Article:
We climbed the last few steps uphill and reached the logging road. These roads are prevalent in Maine because Maine has a lot of logs and they make all the pencils in the world there or something like that. And just as our anticipation was starting to turn into impatience, a white van rumbled up and a large, Native-American man got out and introduced himself as David, the owner of Pine Ellis. He took our packs and poured us ice-cold pink lemonade for the ride. I liked him immediately, although to be fair I probably would have held the same affection for the devil himself under the same circumstances.

As we rode the 20 minutes from Nature Hell to Andover, David proved to be just as interesting as you’d hope a hostel owner in the middle of Maine would be. He had an affinity for turquoise rings and a girlfriend he visited frequently in North Carolina. His son lived in Guatemala and sent him weed candies and salves (see, I told you there’d be stoners!) and his favorite hobby was making moose poop jewelry. Yes, you read that right, moose poop jewelry. You probably don’t know this, but moose poop is one of the purest stools in the world. I’m not going to go into the science behind that because I don’t know it but I think it has something do with the fact that only eat berries, twigs and aquatic plants. Actually, I have no idea if that has anything to do with it at all, but all you really need to know is that moose poop dries in little round balls and it doesn’t stink because it’s “clean”. Clean enough, in fact, to put the diamond from your ex-wife’s wedding ring in it and make a necklace. At least it is if you’re David.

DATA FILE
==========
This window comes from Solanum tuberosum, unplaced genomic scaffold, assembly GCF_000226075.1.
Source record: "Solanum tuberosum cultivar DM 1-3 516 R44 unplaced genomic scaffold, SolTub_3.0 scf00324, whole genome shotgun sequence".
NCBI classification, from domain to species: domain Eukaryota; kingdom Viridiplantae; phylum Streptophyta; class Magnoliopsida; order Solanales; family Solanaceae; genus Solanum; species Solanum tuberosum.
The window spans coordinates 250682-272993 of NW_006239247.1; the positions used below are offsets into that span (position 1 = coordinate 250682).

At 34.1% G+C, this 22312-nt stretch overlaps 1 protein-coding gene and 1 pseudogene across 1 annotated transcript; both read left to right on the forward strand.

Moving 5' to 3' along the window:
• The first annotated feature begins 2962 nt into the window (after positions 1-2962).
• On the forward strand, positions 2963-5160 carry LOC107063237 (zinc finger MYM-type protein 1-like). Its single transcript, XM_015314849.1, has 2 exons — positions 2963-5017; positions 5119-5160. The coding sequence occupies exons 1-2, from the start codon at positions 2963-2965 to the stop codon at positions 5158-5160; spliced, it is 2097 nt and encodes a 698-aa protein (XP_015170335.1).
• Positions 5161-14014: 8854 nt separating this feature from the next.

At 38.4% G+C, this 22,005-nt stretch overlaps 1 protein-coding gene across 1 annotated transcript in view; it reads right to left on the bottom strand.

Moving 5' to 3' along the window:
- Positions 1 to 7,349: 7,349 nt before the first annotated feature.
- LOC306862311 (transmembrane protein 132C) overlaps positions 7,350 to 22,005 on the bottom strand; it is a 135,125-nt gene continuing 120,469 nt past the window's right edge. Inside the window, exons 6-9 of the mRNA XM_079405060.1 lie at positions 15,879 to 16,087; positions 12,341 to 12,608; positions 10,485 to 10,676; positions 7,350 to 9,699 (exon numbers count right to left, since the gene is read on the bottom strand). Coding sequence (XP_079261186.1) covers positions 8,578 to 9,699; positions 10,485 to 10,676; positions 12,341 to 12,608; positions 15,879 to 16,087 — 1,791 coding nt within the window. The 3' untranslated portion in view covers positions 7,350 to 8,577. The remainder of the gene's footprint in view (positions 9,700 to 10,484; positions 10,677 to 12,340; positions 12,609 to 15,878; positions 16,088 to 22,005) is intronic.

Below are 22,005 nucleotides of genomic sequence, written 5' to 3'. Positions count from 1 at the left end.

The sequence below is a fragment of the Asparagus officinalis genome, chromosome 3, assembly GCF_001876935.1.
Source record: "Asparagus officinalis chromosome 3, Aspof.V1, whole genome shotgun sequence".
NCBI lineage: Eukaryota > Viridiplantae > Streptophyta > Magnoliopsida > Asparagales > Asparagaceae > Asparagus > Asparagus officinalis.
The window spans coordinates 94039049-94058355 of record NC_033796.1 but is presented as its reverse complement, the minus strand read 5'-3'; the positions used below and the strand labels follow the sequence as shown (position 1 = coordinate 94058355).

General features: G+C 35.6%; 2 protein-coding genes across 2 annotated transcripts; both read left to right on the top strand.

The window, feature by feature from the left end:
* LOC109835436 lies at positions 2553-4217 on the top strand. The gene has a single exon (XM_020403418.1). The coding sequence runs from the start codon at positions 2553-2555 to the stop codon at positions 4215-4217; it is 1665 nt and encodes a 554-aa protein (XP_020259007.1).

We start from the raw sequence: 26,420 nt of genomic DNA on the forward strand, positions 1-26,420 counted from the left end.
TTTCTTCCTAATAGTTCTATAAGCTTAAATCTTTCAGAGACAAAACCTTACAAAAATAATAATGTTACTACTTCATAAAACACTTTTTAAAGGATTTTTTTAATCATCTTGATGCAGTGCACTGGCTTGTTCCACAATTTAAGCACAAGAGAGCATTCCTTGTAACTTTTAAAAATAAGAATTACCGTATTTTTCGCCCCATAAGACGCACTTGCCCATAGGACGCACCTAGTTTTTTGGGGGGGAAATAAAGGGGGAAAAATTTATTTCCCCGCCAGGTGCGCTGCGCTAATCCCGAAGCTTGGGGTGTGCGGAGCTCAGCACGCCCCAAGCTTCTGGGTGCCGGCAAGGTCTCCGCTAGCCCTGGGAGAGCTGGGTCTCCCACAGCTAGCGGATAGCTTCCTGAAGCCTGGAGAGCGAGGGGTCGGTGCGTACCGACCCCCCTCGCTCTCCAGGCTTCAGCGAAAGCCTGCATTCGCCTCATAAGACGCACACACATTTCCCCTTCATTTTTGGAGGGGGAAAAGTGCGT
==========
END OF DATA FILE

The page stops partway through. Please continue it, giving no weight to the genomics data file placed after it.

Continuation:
About the time that I’d finally convinced David that I really wasn’t in the market for diamond studded shit, we pulled into Andover. The entire town was so sleepy you could almost hear it yawning. It was basically just one town square — there was a general store-cum-restaurant at one end, a café at another, a hostel we’d been warned had a creepy owner who tried to get everyone in his hot tub at another, and at the side farthest from us, Pine Ellis, a rambling two-story house with peeling white and blue paint, a patchy yard with a smattering of lawn furniture, and two very large middle-aged women in cutoffs fanning themselves on the front porch**. It was the most beautiful thing I’d ever seen. In order to gain entry into the house, all hikers must strip off everything they brought with them and change into clothes that the hostel provides. This is so that you can wash the dirt and sweat (and hot shameful tears, in my case) off the two articles of clothing you have to your name. And also because you smell too terrible to be in a confined space.